The new year is here, and with its arrival, we want to share our thoughts on the 2024 Starknet roadmap!
In four words: fee reduction and performance!
Now some more words, starting with a bit of meta.
Our process started by reflecting on feedback from the ecosystem throughout 2023. We distilled the following points.
Content: the ecosystem prioritizes fee reductions and performance improvements.
Timeline: builders want more time to develop and less overhead incurred by frequent version upgrades.
Communication and transparency:
i. Short term: there should be a fixed, clear, and predictable schedule for upcoming versions.
ii. Mid/long term: there should be an up-to-date document with tentative content and timelines for a few versions forward.
The community’s impact on the roadmap is implicit above, but I want to make it explicit: we think a lot about what you all say and write, and your input plays a key role in version planning and prioritization.
Here are the goods! A row-by-row summary follows the table.
|v3 transactions, fee reduction, performance improvements
|Fee reduction, Performance
|EIP4844, stability, rounded-out receipts
|Fee reduction, quality of life
|Cairo-native (Sierra → MLIR) & L2 gas
|Candidates: Volition, applicative recursion, DA compression
Starknet v0.13.0 was launched on mainnet last month (January 2024). The first Community Forum post about it outlines support for fee payment in STRK and fee reductions, while the second Community forum post about it focuses on performance improvements, featuring a 4x throughput improvement in erc-20 transfers per second!
Starknet v0.13.1 is coming to integration in a few days, and you can read more about it in this Community Forum post.
Starknet v0.13.2 will introduce optimistic parallelization of execution. Here’s an illustrative example: if tx1 and tx2 interact with disjoint parts of the state, they can be executed concurrently instead of sequentially, saving time. The planned algorithm for Starknet will build on BlockSTM, carefully optimizing every nook and cranny. Concurrent computation is a beautiful field with equally beautiful benefits on the performance in Starknet.
Starknet v0.13.3 will feature a joint effort with Nethermind to integrate the state-of-the-art Cairo-native project by LambdaClass into the sequencer. This is some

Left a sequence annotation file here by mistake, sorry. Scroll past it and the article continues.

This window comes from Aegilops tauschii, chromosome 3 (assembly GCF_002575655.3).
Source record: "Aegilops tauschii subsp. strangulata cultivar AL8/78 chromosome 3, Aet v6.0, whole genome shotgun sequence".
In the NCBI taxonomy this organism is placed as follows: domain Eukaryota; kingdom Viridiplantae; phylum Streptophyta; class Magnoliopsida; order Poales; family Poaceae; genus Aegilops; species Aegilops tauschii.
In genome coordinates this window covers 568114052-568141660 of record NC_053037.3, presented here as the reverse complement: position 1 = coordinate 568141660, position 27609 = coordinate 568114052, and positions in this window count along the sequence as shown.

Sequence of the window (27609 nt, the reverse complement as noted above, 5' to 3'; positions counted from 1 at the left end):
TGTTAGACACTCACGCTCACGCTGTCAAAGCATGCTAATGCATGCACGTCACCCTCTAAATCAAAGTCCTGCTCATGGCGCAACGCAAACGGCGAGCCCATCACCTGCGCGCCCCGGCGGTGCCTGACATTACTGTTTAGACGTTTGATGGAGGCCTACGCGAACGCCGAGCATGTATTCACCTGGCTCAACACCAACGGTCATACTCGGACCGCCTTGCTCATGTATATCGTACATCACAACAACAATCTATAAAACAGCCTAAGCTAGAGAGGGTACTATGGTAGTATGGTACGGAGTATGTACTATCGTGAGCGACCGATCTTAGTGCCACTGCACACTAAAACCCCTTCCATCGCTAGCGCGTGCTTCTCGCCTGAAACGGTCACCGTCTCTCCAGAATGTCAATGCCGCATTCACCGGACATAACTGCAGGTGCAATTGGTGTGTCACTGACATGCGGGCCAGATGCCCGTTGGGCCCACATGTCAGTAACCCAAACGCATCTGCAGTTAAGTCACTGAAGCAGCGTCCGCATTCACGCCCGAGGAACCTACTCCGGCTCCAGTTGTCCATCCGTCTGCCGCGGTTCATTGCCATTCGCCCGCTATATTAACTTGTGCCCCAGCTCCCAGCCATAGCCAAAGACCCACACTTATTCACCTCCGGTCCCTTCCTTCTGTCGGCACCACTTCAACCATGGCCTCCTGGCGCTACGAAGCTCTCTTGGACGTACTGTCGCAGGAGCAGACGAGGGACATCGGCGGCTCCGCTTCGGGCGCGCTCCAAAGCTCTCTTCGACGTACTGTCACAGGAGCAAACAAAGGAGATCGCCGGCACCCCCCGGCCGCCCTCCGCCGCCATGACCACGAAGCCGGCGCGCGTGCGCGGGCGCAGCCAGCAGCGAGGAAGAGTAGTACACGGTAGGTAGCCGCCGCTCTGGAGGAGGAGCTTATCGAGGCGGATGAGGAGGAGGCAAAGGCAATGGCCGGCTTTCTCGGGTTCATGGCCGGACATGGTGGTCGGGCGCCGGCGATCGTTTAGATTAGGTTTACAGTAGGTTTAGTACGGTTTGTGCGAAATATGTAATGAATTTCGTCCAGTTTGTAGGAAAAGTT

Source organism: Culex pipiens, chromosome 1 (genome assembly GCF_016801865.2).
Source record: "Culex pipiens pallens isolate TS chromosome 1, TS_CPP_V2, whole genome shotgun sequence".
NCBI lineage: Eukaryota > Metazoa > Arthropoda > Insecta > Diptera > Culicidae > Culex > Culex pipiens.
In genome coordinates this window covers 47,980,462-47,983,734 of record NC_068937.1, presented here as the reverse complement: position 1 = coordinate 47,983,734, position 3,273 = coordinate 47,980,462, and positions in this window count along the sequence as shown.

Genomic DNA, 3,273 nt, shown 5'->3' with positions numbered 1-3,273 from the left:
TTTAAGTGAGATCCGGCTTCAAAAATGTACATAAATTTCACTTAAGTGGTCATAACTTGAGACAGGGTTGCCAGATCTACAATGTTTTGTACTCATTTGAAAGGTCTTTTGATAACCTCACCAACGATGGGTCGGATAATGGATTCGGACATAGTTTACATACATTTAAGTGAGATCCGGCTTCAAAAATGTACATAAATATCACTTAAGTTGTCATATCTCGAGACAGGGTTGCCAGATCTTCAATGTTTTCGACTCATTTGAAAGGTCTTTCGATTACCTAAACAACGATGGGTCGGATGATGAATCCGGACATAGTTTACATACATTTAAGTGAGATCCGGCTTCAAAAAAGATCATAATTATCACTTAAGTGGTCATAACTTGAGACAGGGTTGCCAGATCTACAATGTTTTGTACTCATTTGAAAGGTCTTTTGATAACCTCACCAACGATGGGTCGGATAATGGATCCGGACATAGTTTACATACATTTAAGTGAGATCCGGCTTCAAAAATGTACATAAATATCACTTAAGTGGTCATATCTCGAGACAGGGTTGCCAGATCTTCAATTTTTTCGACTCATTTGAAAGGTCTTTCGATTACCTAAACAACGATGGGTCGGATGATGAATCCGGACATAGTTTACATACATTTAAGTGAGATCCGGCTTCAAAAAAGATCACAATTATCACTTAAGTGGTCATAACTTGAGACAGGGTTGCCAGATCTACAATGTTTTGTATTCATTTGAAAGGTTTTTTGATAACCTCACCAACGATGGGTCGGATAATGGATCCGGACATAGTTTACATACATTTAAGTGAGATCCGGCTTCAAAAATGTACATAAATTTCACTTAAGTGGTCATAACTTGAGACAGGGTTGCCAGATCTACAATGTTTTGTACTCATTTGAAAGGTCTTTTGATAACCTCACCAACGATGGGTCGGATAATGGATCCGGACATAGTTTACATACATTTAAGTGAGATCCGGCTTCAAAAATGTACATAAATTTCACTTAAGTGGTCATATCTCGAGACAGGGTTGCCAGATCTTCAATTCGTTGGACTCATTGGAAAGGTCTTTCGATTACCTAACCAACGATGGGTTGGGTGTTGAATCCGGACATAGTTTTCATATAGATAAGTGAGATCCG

next level @#$% truly state-of-the-art technology. Here’s the story. Currently, the sequencer executes transactions using the Cairo VM (efficiently implemented in Rust by LambdaClass too). The VM effectively emulates another machine, which begs the question: can we circumvent any emulation to improve performance? Turns out the answer is “very very yes” if you’re blessed with a disturbing amount of brainpower. Enter Cairo-native, which lets the sequencer completely bypass the VM and execute native CPU opcodes. Dark magic, you say? Correct! Behind the scenes, Cairo-native is a Sierra→MLIR compiler; the sequencer will use it to compile declared Cairo classes to native bytecode, and run the latter during transaction execution.
After such massive performance features, you’d understandably want to bask in the warmth of some more fee reductions in this year’s final Starknet version. To this end, we have a few candidate features in mind. It’s too early to decide now, as we’ll be able to make a more educated choice after a few months of EIP4844. Still, we’d like to briefly go over each of the candidate features:
- Volition will facilitate hybrid DA, allowing users to pay less fees by opting to trim the L1 footprint of their transactions.
- Applicative recursion will allow for batching of the L1 footprints of many blocks, leading to better amortization of L1 costs and consequently fee reductions.
- Lastly, DA compression – as the name suggests – will diminish L1 footprints of data, consequently reducing fees.
The most important caveat: in the above table, certainty decreases as you go down the rows: both timeline and the content. We think this is a sensible way to approach a yearly roadmap: the blockchain space is unpredictable and we find ourselves with changing priorities and unexpected engineering challenges. In other words, this post really serves a dual purpose: inform you of the finalized roadmap and timeline for the upcoming two versions, and share our tentative thoughts about subsequent versions. Your input will help us shape the roadmap.
Less crucial but nevertheless very relevant: this brief post does not give a very detailed description of the road to Starknet fee reductions. Such a tale in all its glorious details merits its own post, involving subtleties about fees, the SHARP roadmap, and a cameo by the Starknet Foundation. Stay tuned!
Looks pretty good don’t it? Looking forward to your comments!